If you have been charged with a criminal offence and you are facing a court case, you may be given the option of being released on bail until the matter is finalised.
This means that you will not have to serve out the time before your case is heard in prison, but you can be released, sometimes with certain conditions.
One of those conditions may be the provision of a certain sum of money or property as security that you will appear before court when the time comes for your case to be heard.
This money is returnable as long as you abide by all other conditions of your bail, and turn up at court on the nominated date.
The amount you will have to pay for bail varies, depending on a number of different factors.
There is no set amount for bail charges, the amount or value of the property is generally based on a few considerations, including:
- The severity of the offence. The more serious the nature of the offence the
- higher the amount of bail will probably be.
- Your financial circumstances.
- The likelihood of you not abiding by the terms and conditions of bail.
- The likelihood of you turning up for court when you are due to.
It is a good idea to speak to a criminal defence lawyer regarding how much your bail costs are likely to be.
A lawyer can give you an estimate based on the particular details of your case, and your personal circumstances.
Will I get all my bail money back?
Provided you (or the accused if you are putting up bail for a friend or family member) adhere to the conditions of bail, and turn up to court when you are supposed to, you will be entitled to receive all your bail money back once the matter has been finalised.
In order to do, this you will need to go to the court that finalised the matter and obtain a Notice of Outcome confirming that your matter is over. You can then take that Notice to the court where bail was lodged. Sometimes, the helpful court staff will fax the Notice to the ‘bail court’ for you and ensure that bail is returned promptly.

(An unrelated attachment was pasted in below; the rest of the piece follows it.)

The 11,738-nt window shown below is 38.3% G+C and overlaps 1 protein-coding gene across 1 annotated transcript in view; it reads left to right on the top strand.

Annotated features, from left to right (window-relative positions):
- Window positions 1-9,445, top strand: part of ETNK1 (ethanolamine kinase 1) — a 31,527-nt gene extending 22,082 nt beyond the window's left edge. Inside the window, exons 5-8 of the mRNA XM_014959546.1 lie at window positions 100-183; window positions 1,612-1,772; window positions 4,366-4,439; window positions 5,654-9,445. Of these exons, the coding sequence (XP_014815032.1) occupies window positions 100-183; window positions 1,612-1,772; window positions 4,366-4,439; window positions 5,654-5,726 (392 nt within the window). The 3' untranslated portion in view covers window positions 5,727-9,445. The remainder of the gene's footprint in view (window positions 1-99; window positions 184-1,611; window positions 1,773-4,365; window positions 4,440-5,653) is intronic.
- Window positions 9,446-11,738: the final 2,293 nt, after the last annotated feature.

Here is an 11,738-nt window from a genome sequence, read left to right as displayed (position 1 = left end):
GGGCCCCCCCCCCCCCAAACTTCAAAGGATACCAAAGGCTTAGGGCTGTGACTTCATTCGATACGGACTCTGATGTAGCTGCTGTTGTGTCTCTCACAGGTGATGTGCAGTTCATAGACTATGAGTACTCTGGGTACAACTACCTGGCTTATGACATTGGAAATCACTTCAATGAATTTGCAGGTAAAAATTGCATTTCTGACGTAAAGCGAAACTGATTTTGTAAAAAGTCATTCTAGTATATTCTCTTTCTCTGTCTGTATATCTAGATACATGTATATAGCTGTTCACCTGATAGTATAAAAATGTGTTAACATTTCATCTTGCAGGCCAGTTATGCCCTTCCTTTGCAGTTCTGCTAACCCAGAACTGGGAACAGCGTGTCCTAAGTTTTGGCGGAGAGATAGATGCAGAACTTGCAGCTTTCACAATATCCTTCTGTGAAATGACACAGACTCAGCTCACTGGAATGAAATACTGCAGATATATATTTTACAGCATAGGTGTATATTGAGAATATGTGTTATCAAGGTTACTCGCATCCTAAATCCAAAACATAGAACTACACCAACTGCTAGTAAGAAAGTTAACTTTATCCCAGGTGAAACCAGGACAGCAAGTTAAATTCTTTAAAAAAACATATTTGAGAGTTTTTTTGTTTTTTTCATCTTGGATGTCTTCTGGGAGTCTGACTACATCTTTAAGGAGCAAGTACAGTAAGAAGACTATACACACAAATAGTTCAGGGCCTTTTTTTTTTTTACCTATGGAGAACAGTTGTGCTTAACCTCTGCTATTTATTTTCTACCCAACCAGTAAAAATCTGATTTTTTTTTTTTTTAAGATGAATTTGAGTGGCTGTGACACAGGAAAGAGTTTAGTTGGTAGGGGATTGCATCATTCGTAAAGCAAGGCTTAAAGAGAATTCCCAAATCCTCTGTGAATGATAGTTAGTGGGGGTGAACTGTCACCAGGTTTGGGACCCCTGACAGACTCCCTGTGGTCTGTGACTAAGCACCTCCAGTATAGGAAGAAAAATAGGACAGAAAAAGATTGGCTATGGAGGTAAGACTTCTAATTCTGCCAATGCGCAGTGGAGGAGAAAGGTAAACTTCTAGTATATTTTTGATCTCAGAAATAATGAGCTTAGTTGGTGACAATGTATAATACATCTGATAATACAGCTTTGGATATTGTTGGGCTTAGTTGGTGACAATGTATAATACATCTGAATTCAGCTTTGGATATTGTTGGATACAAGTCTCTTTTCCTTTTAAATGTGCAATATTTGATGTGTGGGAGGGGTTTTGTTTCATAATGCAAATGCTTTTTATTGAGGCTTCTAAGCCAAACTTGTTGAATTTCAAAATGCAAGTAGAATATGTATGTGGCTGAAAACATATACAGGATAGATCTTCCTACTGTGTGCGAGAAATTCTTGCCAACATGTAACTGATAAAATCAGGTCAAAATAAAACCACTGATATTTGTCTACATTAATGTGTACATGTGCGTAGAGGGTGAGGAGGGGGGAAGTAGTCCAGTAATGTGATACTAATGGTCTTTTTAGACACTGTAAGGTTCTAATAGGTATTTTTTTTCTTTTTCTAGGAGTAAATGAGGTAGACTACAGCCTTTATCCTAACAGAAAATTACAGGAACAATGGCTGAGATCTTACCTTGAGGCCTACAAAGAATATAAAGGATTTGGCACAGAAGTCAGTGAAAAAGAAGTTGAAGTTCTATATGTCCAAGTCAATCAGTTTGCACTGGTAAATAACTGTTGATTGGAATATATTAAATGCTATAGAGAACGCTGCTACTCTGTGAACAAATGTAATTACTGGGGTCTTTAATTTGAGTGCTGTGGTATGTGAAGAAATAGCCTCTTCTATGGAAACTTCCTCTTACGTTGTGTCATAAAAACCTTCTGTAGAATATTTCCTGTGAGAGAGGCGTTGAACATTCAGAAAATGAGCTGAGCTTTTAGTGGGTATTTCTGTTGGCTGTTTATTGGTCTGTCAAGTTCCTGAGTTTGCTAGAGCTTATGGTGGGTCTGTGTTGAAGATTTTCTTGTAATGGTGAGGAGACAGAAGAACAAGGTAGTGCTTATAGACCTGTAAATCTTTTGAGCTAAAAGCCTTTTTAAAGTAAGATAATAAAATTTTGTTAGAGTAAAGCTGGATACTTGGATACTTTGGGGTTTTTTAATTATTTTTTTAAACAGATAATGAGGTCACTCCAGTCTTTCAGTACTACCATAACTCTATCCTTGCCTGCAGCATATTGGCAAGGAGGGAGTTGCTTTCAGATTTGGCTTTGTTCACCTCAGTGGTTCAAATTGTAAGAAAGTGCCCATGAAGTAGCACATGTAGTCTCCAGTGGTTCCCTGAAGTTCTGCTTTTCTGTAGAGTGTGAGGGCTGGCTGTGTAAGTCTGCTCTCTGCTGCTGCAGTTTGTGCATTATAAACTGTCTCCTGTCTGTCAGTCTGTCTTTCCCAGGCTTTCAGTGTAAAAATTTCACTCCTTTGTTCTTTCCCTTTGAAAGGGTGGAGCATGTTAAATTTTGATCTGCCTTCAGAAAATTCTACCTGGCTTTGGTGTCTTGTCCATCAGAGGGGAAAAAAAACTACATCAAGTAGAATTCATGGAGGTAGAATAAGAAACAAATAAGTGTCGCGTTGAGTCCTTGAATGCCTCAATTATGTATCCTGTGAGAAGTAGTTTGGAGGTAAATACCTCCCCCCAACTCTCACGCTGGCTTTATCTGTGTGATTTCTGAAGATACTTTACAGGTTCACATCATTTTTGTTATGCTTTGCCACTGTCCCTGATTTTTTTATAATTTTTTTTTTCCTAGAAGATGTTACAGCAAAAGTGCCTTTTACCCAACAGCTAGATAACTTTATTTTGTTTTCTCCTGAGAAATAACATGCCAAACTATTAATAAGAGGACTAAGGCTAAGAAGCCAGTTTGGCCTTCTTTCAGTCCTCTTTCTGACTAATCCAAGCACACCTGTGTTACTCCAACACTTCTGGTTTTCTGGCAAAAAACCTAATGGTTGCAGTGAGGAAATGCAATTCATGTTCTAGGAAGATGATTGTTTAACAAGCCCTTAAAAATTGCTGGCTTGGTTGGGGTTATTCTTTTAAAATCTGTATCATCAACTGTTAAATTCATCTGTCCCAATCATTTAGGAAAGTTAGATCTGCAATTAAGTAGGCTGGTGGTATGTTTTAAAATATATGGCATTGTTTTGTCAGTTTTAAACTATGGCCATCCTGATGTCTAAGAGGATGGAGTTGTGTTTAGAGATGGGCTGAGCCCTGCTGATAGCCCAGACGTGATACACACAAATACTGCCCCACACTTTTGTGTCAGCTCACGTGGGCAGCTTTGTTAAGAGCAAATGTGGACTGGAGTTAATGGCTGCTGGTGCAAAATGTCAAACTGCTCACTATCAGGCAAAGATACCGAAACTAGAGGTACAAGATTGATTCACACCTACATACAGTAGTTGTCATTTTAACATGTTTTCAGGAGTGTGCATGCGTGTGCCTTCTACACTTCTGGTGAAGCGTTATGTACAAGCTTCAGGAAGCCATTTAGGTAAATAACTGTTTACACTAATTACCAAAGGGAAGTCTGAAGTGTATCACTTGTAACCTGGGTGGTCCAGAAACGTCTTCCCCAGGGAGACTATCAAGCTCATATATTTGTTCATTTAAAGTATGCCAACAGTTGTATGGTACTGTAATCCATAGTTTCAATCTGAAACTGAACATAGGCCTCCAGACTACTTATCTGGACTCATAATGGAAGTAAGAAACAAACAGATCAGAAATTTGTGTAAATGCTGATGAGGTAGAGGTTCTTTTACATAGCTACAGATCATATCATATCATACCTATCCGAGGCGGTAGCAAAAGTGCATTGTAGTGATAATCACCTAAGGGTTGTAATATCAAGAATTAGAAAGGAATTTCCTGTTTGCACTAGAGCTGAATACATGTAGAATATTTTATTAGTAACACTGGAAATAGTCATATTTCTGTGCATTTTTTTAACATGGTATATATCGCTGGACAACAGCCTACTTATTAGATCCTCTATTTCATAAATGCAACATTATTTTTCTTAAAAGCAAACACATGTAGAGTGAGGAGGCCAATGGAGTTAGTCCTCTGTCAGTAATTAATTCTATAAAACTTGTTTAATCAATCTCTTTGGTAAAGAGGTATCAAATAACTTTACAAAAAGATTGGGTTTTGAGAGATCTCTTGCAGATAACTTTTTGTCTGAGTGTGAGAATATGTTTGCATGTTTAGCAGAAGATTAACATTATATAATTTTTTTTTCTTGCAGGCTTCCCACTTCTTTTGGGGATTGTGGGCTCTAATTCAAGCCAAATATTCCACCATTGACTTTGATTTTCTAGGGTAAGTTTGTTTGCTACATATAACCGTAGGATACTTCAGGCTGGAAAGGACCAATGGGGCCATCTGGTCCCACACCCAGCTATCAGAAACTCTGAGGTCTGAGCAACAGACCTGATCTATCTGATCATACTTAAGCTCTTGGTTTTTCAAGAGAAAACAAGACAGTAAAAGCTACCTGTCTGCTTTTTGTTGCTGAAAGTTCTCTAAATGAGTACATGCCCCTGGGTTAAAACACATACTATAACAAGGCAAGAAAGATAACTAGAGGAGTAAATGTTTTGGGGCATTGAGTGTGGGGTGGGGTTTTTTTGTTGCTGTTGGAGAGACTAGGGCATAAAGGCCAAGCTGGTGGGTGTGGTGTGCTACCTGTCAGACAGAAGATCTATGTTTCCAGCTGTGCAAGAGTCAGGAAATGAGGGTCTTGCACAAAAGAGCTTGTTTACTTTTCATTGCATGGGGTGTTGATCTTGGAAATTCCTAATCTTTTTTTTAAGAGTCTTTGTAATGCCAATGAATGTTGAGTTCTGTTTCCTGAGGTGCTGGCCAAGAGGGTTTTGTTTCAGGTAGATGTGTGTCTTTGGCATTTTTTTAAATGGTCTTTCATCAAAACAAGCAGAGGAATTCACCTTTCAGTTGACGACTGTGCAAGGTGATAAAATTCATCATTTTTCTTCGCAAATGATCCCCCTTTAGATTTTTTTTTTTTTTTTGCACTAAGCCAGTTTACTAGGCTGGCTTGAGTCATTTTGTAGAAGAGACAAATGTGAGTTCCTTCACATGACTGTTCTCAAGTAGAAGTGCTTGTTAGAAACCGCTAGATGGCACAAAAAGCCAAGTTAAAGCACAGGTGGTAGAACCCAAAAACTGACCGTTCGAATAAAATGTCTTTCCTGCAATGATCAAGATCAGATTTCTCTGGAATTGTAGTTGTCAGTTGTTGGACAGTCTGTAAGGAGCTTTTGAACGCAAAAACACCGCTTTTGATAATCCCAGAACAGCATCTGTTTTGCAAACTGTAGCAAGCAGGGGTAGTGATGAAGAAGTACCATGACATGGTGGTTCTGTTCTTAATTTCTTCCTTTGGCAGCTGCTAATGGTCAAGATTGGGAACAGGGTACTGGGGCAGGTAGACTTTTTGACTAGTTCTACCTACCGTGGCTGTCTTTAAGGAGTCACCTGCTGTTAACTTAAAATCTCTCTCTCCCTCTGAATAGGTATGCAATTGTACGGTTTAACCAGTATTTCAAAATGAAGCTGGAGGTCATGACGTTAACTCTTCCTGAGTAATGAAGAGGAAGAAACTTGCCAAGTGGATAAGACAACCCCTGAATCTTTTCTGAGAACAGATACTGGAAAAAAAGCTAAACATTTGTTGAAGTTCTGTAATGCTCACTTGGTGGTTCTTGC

Any money you paid will be refunded as a cheque.
The process for claiming back property or title deeds is a little more involved, and your defence lawyer can advise you on this.
Will I automatically get bail?
Whether or not you will get bail depends largely on the individual circumstances of your case.
For many offences, there is an automatic ‘presumption of bail’ which means that you will automatically be granted bail.
For some more serious offences, there is a ‘neutral presumption’ which means that there is no presumption in favour or against bail. In these cases, bail will only be granted if you criminal lawyer convinces the court that it is appropriate to do so.
For some very serious offences, such as murder, or serious drugs offences, there is an automatic presumption against bail, which generally means you won’t get bail except in certain circumstances.
Even when there is a presumption in favour of bail, you will still be required to go through an application process.
Your application will then be assessed against a number of criteria, including how likely it is that you will commit another offence while out on bail, whether you have any history of failing to turn up to court, and the general welfare of the community.
Your best interests and whether you need time to prepare your case will also be taken into consideration.
If you are seeking bail it is best to speak to a lawyer. An experienced criminal lawyer can help you with your application, and give you the best chance of success.